When Phokos was killed by the discus, the children of Enidida boarded a boat and left. Later Telamonas sent a herald denying that he had planned the death of Phokos, but Aeacus did not allow him to land on the island and told him, if he wanted, to excuse himself from the ship or from being buried in the sea. So he sailed to the port called Krypto and during the night he made an embankment, which was completed and exists to this day. But because he was found guilty of the murder of Phokos, he fled a second time to Salamis. This time the escape was final.

When Zeus ordered Poseidon and Apollo, for the conspiracy they had hatched against him, to serve in mortal form Laomedon, king of Troy, as a punishment, he asked them to wall Troy—which is also called Pergamos.

And they did it with Aeacus by their side. So the walls were not built by gods alone, which would make Troy unnumbered, even by gods. Indeed, when the building was finished, dragons mounted the walls and were only able to scale them in the section built by Aiacus. And Apollo prophesied then that Troy would be conquered more than once and that among the conquerors there would also be Aiakids, just as it happened with Telamon initially at the side of Herakles, Neoptolemus later, son of Achilles and great-grandson of Aiacus.

According to Pliny, Aeacus discovered silver and minted the first coin. A wise, just and pious man, he ruled Aegina with these virtues. And because he had put justice above his sons and banished them for their crime—the murder of their half-brother Phocus—he was esteemed by all the Greeks. Once upon a time when there was a great drought throughout Greece as a punishment for Pelops having killed, dismembered and scattered the members of Stymphalus, the king of Arcadia, the oracle of Delphi foretold that only Aeacus could save them.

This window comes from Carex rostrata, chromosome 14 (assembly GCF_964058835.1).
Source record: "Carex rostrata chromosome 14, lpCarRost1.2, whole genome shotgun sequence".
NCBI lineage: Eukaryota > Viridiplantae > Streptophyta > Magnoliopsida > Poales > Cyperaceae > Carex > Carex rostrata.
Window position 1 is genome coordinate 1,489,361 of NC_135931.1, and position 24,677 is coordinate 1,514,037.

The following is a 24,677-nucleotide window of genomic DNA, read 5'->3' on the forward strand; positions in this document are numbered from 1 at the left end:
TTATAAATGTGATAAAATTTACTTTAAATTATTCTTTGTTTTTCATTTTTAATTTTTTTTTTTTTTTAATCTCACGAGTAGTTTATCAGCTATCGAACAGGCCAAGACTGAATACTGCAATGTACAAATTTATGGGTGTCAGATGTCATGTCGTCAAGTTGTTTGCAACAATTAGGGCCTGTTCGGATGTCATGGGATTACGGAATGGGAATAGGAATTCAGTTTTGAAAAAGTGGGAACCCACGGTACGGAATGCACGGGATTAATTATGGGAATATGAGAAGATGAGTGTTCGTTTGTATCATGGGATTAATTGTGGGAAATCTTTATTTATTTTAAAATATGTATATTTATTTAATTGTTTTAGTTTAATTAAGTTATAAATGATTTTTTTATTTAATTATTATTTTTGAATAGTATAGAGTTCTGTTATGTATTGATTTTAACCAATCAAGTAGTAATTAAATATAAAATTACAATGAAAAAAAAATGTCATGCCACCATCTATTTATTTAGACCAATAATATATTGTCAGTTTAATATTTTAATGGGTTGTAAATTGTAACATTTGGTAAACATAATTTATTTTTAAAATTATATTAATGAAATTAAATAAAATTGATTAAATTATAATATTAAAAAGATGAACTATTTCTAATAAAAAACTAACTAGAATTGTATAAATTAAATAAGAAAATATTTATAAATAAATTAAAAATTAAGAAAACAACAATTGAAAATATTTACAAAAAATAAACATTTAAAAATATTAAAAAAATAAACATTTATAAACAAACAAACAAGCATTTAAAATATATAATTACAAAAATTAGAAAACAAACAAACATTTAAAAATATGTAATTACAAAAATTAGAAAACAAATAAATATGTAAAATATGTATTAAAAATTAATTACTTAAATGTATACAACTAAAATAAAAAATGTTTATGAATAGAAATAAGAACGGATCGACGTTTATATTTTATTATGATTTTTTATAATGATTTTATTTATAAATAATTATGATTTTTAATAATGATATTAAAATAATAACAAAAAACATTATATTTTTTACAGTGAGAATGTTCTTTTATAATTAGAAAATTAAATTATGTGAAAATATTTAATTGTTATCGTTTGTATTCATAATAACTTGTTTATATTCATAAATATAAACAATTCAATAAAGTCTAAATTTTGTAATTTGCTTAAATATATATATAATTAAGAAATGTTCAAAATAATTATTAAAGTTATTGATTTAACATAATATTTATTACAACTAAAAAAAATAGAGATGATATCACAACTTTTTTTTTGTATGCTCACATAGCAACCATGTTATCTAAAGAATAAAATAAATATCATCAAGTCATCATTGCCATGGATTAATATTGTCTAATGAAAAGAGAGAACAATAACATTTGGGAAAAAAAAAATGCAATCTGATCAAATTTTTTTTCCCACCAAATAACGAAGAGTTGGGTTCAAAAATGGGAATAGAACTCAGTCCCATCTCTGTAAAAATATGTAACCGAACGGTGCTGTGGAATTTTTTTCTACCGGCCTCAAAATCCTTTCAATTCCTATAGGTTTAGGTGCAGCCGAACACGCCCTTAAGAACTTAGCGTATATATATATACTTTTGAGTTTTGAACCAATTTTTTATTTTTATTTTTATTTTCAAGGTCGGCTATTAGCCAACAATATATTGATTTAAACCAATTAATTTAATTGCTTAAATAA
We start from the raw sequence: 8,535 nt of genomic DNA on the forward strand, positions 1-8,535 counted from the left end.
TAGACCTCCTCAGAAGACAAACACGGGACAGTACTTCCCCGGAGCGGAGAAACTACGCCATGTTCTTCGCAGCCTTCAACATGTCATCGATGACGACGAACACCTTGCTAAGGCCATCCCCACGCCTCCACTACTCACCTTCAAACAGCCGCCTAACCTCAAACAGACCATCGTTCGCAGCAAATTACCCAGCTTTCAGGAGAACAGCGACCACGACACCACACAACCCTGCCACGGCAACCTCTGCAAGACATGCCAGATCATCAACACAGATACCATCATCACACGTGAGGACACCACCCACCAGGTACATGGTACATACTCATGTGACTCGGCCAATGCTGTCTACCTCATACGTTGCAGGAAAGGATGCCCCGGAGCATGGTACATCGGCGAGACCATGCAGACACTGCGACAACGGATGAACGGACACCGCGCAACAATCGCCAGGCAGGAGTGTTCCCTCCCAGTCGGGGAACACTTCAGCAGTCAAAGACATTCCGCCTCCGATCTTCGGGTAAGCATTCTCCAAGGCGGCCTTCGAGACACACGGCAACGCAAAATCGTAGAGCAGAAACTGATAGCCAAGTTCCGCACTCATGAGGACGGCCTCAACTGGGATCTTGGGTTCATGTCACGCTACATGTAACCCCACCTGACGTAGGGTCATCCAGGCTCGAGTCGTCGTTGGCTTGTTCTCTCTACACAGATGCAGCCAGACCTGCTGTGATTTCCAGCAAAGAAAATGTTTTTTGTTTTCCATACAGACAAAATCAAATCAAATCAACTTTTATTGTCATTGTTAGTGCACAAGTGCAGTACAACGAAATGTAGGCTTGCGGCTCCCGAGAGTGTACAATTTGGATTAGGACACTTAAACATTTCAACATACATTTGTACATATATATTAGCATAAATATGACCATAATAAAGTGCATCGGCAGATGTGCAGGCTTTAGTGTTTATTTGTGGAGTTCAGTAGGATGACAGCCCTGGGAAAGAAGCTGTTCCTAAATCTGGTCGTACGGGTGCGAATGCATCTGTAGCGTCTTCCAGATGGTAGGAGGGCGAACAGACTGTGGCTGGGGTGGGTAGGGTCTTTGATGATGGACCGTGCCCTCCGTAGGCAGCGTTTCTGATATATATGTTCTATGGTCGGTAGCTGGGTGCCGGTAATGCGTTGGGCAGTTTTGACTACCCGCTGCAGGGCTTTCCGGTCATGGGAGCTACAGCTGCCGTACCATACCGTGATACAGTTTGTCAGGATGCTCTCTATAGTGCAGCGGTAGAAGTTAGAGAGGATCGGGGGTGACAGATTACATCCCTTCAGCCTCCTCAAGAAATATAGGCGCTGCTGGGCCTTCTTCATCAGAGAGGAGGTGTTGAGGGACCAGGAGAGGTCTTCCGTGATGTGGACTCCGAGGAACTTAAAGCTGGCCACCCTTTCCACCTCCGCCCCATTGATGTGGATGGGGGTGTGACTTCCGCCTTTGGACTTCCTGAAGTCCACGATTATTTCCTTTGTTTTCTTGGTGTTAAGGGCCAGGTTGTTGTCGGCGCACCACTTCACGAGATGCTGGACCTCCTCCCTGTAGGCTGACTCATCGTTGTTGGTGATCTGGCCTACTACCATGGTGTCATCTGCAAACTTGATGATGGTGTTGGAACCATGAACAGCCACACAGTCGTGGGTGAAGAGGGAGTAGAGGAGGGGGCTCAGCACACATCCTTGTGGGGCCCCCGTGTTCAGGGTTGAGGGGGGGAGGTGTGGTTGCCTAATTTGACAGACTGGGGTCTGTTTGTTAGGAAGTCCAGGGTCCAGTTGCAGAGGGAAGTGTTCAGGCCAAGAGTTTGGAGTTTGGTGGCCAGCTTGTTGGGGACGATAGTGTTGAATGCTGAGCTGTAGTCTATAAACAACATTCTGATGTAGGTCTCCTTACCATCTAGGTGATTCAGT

According to Isocrates, it was the prefects of the cities who begged him, because a drought had fallen and thinking that because of his kinship and piety, if he found himself before the gods, the present evils would be absolved. Indeed, Aeacus prayed to the father of all and his own father, Zeus, who heard the beloved son’s prayer and sent torrential rain. And from then on, a priest was established in Aegina as a community of the Greeks, for whom he performed the blessing (ibid. 15.2).

Zeus had a special liking for this pious and righteous son and wanted to make him ageless, but this was beyond his jurisdiction. But when Aeacus died and went down to the Underworld, Hades and Persephone welcomed him with great honors and appointed him the key and judge of Hades together with two other sons of Zeus, Rhadamanthus and Minos.
And the former judged the Asians dead, Aiacus the Europeans and Minos those about whom his brothers had doubts. But, of course, the addition of the third judge is Platonic, Homer ignores the fact. [For an Aristophanic rendering of the Aiacus see food binding]

The Aeginites especially honored his memory, they even organized annual celebrations, the Aiakeia. In the center of the city there was the Aiakia sanctuary, built with white marble, where according to a tradition his tomb was located surrounded by olive trees. Apart from Aegina, his memory was commemorated in various parts of Greece. In Athens, in fact, a number of important families considered themselves descended from Aeacus . Many glorious Athenians such as Miltiades, Cimon, Thucydides and Alcibiades belonged to the Aeakids.